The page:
He listened, kindly and then asked me these good questions.
Would I actually be helping people as a nurse?
Could I be a safe one?
What was truly motivating me to want to renew my license?
When did I picture “needing” to be a nurse again?
As he spoke, I saw my fears for what they were: loud fears, but nothing more.
I didn’t honestly think I could be a safe nurse at this point, after so many months of not practicing those skills. There might be a few settings where that could be true, but there weren’t many I could think of, and none that I particularly wanted. I would have to study up a lot to be a safe, competent nurse again.
And my motives weren’t to help people. My motives were to prove myself and to not “waste” my education. My motives were to have a backup plan. My motives were to make money if we absolutely had no other option.
The only time I pictured “needing” to be a nurse was if my husband was dead and I had to provide for my daughter and myself. As I said those words out loud, I couldn’t help but laugh. The last thing I would need after my best friend died would be to enter into a job I knew wasn’t lifegiving for me, as an attempt to be my own saving grace.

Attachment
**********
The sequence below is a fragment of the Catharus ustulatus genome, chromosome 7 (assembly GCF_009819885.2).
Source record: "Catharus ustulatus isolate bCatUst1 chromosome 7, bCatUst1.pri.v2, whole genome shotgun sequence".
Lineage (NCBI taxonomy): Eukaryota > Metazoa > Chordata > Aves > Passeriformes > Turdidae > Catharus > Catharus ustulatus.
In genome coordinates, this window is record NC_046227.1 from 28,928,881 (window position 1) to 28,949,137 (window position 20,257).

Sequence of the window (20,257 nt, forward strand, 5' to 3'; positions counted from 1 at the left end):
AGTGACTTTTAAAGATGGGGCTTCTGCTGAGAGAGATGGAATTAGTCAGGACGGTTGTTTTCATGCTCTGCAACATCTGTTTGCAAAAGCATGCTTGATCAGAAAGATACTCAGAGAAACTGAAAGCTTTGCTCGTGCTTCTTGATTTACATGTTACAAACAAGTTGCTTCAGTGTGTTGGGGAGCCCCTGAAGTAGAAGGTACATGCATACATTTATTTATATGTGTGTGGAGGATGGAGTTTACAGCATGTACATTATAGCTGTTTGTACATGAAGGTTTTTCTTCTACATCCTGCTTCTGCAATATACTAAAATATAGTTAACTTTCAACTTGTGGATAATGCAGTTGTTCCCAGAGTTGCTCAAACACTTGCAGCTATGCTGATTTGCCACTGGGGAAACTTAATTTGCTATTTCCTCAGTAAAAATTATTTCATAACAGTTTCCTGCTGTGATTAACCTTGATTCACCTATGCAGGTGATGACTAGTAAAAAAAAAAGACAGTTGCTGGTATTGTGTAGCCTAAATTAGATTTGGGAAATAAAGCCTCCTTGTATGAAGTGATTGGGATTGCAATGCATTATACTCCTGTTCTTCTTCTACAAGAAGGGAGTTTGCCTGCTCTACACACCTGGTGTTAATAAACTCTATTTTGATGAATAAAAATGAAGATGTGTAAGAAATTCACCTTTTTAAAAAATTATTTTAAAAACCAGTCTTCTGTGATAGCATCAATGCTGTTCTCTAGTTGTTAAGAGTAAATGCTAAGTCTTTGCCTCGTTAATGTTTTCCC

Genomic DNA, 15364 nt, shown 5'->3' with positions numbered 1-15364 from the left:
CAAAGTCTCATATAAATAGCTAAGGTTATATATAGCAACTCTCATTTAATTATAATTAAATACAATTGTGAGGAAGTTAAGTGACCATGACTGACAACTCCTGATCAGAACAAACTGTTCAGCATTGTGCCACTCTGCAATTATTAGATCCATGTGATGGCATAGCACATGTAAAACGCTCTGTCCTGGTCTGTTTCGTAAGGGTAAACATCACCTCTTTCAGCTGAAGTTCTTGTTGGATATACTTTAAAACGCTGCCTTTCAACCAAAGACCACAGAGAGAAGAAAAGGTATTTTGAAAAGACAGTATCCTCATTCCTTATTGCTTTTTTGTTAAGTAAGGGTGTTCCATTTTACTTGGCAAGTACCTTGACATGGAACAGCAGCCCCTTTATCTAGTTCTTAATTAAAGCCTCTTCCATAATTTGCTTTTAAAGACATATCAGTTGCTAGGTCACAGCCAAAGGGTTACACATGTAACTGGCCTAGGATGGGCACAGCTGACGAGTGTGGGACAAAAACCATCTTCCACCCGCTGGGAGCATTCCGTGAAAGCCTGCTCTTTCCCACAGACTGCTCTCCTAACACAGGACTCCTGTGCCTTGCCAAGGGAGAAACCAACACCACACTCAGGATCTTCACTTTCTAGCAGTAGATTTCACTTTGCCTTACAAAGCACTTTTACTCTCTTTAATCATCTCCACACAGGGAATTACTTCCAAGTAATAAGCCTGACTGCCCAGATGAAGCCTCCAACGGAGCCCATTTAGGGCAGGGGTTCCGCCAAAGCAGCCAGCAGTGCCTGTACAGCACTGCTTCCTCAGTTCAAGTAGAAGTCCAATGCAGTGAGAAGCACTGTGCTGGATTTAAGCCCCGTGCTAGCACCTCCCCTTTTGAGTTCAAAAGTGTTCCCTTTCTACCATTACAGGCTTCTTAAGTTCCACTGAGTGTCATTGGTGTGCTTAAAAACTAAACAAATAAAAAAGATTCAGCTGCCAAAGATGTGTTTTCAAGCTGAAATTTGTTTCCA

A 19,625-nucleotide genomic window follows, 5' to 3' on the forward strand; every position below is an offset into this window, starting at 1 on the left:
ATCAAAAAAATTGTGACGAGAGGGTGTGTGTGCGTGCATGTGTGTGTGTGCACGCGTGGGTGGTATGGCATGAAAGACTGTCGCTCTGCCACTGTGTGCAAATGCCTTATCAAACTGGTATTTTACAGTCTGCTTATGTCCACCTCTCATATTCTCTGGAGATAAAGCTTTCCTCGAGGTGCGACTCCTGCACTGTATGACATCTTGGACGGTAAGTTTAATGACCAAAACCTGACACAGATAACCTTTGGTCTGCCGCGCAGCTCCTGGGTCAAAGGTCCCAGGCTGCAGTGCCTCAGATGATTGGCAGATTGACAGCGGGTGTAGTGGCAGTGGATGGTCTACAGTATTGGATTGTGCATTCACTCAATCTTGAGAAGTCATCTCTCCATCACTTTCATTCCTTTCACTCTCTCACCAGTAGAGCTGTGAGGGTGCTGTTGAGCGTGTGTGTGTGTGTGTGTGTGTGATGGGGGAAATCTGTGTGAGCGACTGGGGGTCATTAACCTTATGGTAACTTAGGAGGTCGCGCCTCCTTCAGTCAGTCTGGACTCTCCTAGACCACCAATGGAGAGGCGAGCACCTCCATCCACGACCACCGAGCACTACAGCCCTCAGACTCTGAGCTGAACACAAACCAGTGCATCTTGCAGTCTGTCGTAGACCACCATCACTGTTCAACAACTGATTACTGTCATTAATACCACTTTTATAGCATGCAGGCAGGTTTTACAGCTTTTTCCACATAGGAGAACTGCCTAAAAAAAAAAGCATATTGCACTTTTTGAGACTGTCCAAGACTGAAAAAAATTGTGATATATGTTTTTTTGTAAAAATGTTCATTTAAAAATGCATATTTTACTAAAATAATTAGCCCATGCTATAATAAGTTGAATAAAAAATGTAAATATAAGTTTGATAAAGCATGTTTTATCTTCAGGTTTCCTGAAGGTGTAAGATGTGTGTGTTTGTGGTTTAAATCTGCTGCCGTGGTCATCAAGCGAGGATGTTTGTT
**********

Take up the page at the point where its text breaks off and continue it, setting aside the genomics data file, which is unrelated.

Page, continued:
I voiced the question, lurking beneath all the rest: Do I trust the Lord?
Do I trust the Lord to take care of us?
Do I trust the Lord with what makes me come alive?
Do I trust the Lord with what is true for this season?
Do I trust the Lord with what I hope for?
Do I trust the Lord with the story he is telling?
Today, my trust looks like filing my status as inactive. My trust looks like talking about the shame and voicing the fear in my heart, proclaiming truth over it. Because when we talk about it, the truth gets to be louder than the fear and the shame.
The truth is:
The Lord is my provider.
The Lord is my story teller.
The Lord made me and because of that, I can celebrate the things that make me come alive.
The Lord gave my heart dreams and hopes. I don’t have to be ashamed of them.
The Lord can be trusted.
The Lord can be trusted with me.
The Lord can be trusted with my future.
My story isn’t prescriptive. Trusting the Lord, for someone else, might look like keeping their license current. But I recognize the peace that flooded my heart when I unclenched my hand around my nursing license and gave it to Jesus. That peace only comes from Jesus, when he shows us the way we should go and we say yes.
My prayer today is for trust, and I echo Psalm 20:7.
Some trust in backup plans and safety nets, but we trust in the name of the Lord our God. [my own paraphrase]
Some trust in chariots and some in horses, but we trust in the name of the Lord our God. [Psalm 20:7]